• Walk through the main idea of a central server - SVN style. Mention others - CVS, P4, ClearCase\n\nMost people are familiar with the centralized version controls of the world - SVN, P4, CVS\nDescribe centralized versions control with SVN (image of how it works)\nThis what Atlassian was doing across a majority of our product teams teams\n\n\n\n
  • Walk through the main idea of a central server - SVN style. Mention others - CVS, P4, ClearCase\n\nMost people are familiar with the centralized version controls of the world - SVN, P4, CVS\nDescribe centralized versions control with SVN (image of how it works)\nThis what Atlassian was doing across a majority of our product teams teams\n\n\nThe P stands for Power - enabling developers...\n\n
  • \n
  • Instead of one big repository, the common approach is to split your code up into a more modular set of components or plugins - this is the way that Atlassian have been working for a while. In JIRA and Confluence, nearly everything is a plugin, even if it is a core part of the product.\n\nInstead of three month projects (97 days at Atlassian) a two week iteration is now running for development teams, allowing much quicker feedback from the rest of Atlassian. \n\nAs a developer you learn so much more the sooner you get feedback from your code. Code reviews are a great example of this, as are unit tests. However, there is no greater feedback than someone actually using your code day in day out. As we dogfood our products at Atlassian, any new features have over 400 eyes on them a few days after they were written and we can give feedback to the developers whilst they still remember clearly how they created those features.\n\nAn increased feedback cycle spawns more collaboration and innovation throughout Atlassian, as new features lead on to new ideas.\n\n
  • Every developer can create a copy of a DVCS repository on their own PC, this is called a clone. The cloned repository has the full history of the original repository and so you can trace back through all the changes that were ever done for that project.\n\nAs we are using change sets to record the change rather than individual file changes, then it is easier to manage many different branches (Forks), especially when using pull requests.\n\nPull requests give an opportunity for code review, integration testing and continuous integration builds to run.\n\n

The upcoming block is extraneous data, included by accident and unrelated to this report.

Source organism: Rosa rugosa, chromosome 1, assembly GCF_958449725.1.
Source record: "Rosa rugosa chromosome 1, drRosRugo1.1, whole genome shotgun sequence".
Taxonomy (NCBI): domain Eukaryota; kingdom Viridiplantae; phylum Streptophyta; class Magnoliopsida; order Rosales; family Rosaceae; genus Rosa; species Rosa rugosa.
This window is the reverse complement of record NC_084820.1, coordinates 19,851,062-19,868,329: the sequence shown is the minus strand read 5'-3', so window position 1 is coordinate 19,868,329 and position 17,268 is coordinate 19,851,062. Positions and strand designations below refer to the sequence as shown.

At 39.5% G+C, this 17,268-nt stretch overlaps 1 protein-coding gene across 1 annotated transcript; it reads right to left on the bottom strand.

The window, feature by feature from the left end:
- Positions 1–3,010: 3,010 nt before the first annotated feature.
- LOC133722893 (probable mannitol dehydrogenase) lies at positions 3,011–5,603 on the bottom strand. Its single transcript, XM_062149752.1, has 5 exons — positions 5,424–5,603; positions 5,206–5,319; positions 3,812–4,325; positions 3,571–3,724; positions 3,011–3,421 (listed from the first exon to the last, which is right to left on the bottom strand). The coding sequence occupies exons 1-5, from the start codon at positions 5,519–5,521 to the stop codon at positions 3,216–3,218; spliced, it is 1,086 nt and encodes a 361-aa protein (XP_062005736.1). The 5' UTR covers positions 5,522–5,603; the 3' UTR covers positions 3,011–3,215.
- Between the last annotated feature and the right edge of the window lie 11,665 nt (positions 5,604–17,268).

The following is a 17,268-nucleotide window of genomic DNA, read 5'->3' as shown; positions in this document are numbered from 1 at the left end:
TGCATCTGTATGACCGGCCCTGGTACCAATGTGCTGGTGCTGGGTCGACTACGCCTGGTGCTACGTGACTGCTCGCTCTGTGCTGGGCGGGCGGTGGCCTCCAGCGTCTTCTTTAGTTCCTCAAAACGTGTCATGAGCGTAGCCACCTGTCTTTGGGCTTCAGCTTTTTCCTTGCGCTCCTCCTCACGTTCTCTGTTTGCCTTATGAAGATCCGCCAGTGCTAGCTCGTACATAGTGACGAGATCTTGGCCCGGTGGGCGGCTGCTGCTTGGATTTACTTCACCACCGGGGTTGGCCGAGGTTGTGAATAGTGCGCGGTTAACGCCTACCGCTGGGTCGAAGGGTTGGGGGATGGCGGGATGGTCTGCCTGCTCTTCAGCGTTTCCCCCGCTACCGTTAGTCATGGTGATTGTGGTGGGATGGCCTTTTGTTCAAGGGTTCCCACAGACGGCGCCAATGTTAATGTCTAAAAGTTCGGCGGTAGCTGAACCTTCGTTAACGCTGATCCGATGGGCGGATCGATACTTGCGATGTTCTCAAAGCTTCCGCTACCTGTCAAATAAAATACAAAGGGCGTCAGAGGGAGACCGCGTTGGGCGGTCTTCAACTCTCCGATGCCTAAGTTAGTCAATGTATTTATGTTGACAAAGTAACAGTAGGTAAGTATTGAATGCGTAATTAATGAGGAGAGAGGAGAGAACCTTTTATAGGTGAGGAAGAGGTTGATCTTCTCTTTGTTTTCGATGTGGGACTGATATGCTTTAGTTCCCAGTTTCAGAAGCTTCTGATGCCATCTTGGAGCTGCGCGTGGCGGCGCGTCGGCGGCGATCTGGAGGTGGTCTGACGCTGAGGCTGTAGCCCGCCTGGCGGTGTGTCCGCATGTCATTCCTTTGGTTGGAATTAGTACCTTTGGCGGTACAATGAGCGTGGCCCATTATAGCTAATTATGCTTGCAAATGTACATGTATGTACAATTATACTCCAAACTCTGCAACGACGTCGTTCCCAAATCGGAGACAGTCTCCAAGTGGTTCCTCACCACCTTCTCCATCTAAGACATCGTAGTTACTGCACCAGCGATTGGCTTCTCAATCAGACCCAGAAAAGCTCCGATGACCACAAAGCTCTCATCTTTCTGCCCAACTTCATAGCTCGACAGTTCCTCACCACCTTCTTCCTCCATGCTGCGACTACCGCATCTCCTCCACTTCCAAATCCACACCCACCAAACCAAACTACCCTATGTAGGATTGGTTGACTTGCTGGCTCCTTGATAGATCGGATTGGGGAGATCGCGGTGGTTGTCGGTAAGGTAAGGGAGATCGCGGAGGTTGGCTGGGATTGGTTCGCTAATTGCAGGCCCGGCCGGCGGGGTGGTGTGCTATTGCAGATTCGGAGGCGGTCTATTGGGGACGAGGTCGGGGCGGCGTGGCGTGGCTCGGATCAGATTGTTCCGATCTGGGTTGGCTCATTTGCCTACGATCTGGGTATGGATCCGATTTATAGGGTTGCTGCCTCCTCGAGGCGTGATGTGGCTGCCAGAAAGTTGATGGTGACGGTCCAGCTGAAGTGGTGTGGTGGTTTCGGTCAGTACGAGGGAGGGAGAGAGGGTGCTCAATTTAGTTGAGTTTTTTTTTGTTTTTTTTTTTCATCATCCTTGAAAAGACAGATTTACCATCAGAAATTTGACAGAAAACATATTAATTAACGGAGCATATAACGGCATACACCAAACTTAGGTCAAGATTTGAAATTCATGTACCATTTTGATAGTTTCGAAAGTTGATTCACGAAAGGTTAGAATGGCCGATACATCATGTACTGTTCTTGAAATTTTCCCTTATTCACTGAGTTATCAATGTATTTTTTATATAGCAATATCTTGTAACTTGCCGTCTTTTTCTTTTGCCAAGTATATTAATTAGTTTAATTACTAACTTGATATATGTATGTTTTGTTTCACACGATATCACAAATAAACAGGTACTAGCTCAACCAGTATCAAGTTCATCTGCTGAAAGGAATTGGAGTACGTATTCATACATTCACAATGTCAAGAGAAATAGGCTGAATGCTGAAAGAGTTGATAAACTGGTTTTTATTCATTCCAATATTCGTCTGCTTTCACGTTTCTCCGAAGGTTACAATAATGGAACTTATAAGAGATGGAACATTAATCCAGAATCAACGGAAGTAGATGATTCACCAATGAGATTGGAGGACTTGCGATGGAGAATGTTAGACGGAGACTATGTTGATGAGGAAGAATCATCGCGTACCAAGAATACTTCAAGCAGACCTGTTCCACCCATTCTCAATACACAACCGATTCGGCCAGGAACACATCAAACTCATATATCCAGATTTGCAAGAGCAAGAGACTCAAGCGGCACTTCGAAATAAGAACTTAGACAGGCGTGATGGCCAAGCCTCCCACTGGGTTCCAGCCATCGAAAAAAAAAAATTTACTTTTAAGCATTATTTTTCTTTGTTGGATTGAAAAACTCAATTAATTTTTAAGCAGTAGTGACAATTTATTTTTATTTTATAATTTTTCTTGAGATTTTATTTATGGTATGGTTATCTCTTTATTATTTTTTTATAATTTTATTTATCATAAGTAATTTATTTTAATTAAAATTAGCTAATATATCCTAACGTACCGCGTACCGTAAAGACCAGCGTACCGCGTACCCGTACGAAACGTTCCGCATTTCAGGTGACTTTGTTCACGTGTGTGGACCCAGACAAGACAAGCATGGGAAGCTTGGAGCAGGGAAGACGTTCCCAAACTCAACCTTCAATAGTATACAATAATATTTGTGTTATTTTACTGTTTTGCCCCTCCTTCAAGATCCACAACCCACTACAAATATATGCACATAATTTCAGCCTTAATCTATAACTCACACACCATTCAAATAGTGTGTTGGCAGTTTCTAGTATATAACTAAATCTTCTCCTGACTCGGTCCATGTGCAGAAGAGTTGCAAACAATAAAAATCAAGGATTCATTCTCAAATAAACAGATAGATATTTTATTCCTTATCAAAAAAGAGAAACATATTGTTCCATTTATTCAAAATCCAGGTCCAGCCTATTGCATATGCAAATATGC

• The way you work with DVCS commands (for both Git & Mercurial) are very similar to the subversion and CVS commands used. As DVCS has an additional remote repository (usually called the origin in Open Source projects) there is one extra optional step.\n\nIf you do not need to share your whole repository with anyone, there is no need to push your repository to another one.\n\nIf you want to submit a simple change, you can package it up as a pull request - a request to have your specific change pulled into someone elses repository. For example if you fork someones project on Bitbucket, making a copy that has a link back to the original repository, you can make changes to your copy of the code, commit them to your own repository and then create a pull request using the magic button on Bitbucket to send a message back to the owner of the repository. If the owner likes your change, it will be added into their repository and become officially part of the project.\n\n\n